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Have you ever wondered why the dates for Mardi Gras and Easter can fluctuate so much from year to year? As a dedicated fan of both holidays, I had the same question a few years back. I didn't understand why some Mardi Gras seasons only lasted six weeks while others were double the length. I got the chance to get some clarity from the past Captain of Captains for NWLA, Brian Landry. He's a lawyer, and despite that, he's pretty smart :)

Check out what Brian had to say. I guarantee even the most dedicated Mardi Gras reveler will learn something new!

Although we call it the Mardi Gras season, “Mardi Gras,” literally only applies to Fat Tuesday.   The most appropriate term would be Carnival season, from the Latin, carne vale, or farewell to meat, referring to fasting during the Lenten season which begins on Ash Wednesday, in preparation for Easter.    This year Fat Tuesday is February 13, but next year it is March 4.   Why does it keep jumping around?   To know that you have to have a little knowledge of history, a lunar calendar, and some math skills.

You start with calculating when Easter will fall, count backward through the season of Lent to find Ash Wednesday, and you are there… Fat Tuesday!  Seems simple enough… but wait.

The Council of Nicaea (A.D. 325), in addition to writing a very popular Creed, set the date of Easter as the Sunday following the paschal full moon, which is the full moon that falls on or after the vernal (spring) equinox. Following so far?  It’s about to get tricky.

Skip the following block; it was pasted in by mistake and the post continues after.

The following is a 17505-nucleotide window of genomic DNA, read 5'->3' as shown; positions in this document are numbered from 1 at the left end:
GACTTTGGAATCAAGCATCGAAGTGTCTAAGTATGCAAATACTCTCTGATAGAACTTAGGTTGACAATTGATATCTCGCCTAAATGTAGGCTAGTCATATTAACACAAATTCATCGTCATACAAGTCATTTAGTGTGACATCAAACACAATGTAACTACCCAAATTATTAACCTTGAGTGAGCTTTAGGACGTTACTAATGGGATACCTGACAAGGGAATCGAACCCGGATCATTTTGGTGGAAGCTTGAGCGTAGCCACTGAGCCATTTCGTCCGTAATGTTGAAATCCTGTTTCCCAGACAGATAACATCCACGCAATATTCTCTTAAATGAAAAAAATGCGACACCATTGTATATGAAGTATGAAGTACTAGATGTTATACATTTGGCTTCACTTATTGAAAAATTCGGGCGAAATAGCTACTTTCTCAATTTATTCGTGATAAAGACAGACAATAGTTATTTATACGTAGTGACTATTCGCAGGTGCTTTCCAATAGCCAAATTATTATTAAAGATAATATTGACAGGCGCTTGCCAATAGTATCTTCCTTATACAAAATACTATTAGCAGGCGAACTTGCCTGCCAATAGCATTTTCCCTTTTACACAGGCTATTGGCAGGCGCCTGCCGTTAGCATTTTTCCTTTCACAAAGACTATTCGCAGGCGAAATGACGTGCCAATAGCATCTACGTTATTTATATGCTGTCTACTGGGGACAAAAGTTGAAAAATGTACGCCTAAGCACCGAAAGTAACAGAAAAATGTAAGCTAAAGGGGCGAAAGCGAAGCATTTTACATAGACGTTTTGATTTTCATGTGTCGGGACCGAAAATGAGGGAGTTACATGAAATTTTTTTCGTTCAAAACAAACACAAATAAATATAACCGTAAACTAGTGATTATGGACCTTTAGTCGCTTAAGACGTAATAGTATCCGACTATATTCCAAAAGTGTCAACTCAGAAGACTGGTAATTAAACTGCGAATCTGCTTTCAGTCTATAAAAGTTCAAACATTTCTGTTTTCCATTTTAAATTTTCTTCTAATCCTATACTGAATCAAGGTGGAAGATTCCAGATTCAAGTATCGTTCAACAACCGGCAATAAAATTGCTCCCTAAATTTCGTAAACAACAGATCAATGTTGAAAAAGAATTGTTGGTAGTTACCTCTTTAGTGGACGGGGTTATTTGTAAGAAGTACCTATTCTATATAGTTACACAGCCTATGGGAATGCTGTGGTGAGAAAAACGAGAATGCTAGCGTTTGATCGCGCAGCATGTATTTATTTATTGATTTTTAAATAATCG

The Church does not use the exact date of the paschal full moon but an approximation, because the paschal full moon can fall on different days in different time zones, which would mean that the date of Easter would be different depending on which time zone you live in. For calculation purposes, the full moon is always set at the 14th day of the lunar month (the lunar month begins with the new moon). Likewise, the Church sets the date of the vernal equinox at March 21, even though it can occur on March 20. Both approximations allow the Church to set a universal date for Easter.   Universal in a sense for Western Christianity, because the Eastern Orthodox apply the same basic formula, but they use the Julian Calendar instead of the Gregorian Calendar.   That usually makes a big difference in when the vernal equinox appears.

So, if you did your calculations correctly you will know that Easter Sunday is March 31, 2024, and April 20, 2025.    We have all heard the tune, “These Forty Days of Lent,” but the song could be misleading, as there are actually 46 days that must be accounted for.  The extra six days are the six Sundays that fall within the Lenten Season.   Thus, 40 days for Lent, plus six Sundays, equals 46.

In the words of the late great Paul Harvey, 'Now you know the rest of the story!' Now get out there, eat your weight in king cake, and let the good times roll!

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